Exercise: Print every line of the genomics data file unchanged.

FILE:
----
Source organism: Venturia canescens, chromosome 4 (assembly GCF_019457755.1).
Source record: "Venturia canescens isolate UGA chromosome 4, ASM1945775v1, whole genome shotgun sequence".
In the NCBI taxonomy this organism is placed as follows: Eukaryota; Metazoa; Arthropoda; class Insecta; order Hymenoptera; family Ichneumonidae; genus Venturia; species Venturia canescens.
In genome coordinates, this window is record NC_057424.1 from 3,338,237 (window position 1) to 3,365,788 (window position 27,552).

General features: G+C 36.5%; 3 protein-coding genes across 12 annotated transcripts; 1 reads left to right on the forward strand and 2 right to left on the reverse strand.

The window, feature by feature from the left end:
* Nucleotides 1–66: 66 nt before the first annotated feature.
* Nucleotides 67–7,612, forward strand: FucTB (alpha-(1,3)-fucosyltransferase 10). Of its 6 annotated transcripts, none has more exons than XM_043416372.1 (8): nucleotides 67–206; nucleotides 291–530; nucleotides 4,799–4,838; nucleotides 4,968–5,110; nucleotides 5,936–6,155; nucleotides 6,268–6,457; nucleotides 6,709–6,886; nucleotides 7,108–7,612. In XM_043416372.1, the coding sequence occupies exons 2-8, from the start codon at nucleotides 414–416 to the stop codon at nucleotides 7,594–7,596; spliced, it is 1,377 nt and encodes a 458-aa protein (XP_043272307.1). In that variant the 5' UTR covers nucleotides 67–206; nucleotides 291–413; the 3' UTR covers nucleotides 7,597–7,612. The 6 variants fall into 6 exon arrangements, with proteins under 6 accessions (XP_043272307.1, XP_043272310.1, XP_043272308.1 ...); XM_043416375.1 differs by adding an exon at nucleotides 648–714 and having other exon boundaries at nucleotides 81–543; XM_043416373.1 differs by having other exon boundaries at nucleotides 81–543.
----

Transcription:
Source organism: Venturia canescens, chromosome 4 (assembly GCF_019457755.1).
Source record: "Venturia canescens isolate UGA chromosome 4, ASM1945775v1, whole genome shotgun sequence".
In the NCBI taxonomy this organism is placed as follows: Eukaryota; Metazoa; Arthropoda; class Insecta; order Hymenoptera; family Ichneumonidae; genus Venturia; species Venturia canescens.
In genome coordinates, this window is record NC_057424.1 from 3,338,237 (window position 1) to 3,365,788 (window position 27,552).

General features: G+C 36.5%; 3 protein-coding genes across 12 annotated transcripts; 1 reads left to right on the forward strand and 2 right to left on the reverse strand.

The window, feature by feature from the left end:
* Nucleotides 1–66: 66 nt before the first annotated feature.
* Nucleotides 67–7,612, forward strand: FucTB (alpha-(1,3)-fucosyltransferase 10). Of its 6 annotated transcripts, none has more exons than XM_043416372.1 (8): nucleotides 67–206; nucleotides 291–530; nucleotides 4,799–4,838; nucleotides 4,968–5,110; nucleotides 5,936–6,155; nucleotides 6,268–6,457; nucleotides 6,709–6,886; nucleotides 7,108–7,612. In XM_043416372.1, the coding sequence occupies exons 2-8, from the start codon at nucleotides 414–416 to the stop codon at nucleotides 7,594–7,596; spliced, it is 1,377 nt and encodes a 458-aa protein (XP_043272307.1). In that variant the 5' UTR covers nucleotides 67–206; nucleotides 291–413; the 3' UTR covers nucleotides 7,597–7,612. The 6 variants fall into 6 exon arrangements, with proteins under 6 accessions (XP_043272307.1, XP_043272310.1, XP_043272308.1 ...); XM_043416375.1 differs by adding an exon at nucleotides 648–714 and having other exon boundaries at nucleotides 81–543; XM_043416373.1 differs by having other exon boundaries at nucleotides 81–543.